WOOSTER, Ohio – The College of Wooster is not only recommended by The Princeton Review as one of the nation’s top schools again in its latest guidebook, “The Best 385 Colleges: 2020 Edition,” in which only 13 percent of U.S. four-year colleges are listed, but it ranks among the top-20 schools in seven different categories that the publication put out. The 28th annual edition of “Best Colleges” was released earlier this week.
The Princeton Review’s top-20 rankings lists are based entirely on data from 140,000 student surveys at its top colleges, and Wooster’s seven inclusions were:
- No. 4 – “Most Accessible Professors”
- No. 5 – “Students Study the Most”
- No. 6 – “Lots of Race/Class Interaction”
- No. 12 – “Best Schools for Internships”
- No. 14 – “Best Classroom Experience”
- No. 20 – “Best Career Services”
- No. 20 – “Best College Library”
The Princeton Review also calculates eight ratings on each school, with Wooster standing out in academics (97 out of 99), quality of life (91), and financial aid (91).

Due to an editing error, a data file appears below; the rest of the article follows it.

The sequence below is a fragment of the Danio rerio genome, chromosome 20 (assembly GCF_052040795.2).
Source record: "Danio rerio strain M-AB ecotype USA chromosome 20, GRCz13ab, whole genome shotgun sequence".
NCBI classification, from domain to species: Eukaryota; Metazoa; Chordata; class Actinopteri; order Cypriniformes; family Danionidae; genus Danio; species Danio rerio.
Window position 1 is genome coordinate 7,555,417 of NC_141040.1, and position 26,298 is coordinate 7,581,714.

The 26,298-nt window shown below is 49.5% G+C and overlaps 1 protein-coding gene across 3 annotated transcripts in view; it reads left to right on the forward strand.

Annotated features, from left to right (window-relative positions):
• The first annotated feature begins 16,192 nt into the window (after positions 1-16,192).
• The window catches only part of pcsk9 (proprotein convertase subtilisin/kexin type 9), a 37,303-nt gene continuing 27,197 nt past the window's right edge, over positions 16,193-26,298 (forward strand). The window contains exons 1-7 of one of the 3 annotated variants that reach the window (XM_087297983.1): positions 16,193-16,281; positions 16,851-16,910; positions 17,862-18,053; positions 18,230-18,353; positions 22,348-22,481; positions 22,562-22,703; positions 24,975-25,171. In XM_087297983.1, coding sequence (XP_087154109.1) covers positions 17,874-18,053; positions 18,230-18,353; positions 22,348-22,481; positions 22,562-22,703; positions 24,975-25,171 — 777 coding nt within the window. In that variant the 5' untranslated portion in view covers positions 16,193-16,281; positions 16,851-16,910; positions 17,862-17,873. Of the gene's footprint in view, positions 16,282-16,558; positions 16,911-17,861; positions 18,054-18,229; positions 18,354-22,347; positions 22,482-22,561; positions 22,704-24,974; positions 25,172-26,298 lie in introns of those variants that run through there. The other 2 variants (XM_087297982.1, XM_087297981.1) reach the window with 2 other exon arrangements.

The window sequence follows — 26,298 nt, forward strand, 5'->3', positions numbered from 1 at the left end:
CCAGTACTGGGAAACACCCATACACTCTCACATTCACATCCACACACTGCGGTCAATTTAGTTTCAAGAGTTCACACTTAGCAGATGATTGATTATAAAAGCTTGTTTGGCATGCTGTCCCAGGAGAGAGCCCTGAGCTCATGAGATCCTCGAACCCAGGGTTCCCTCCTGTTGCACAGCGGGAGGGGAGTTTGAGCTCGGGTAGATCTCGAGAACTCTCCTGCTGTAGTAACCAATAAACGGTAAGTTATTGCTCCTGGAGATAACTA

Wooster, among The Princeton Review’s lists of the country’s “Best Midwestern” and “Best Value Colleges” as well, was praised for offering “a truly stellar education” by professors who “shape their students into lifelong learners” and a “campus community (that) is friendly beyond measure” in its two-page profile. The author took note of Wooster’s emphasis on mentored research, its generous opportunities for research and internships—a nod towards the center for Advising, Planning, and Experiential Learning (APEX) —and a diverse, enthusiastic, and welcoming student body.
The publication saved its strongest endorsement for Wooster’s faculty, sharing compelling and direct quotes from students who filled out the survey. One said, “It’s as if your professor is a colleague on your quest for eternal knowledge,” while another remarked “my success is a product of my professors’ enthusiasm towards their subject matter and our futures,” while other thoughts included the challenging work “teaches students to write exceptionally” and that “collaborative work and experience” are prioritized.
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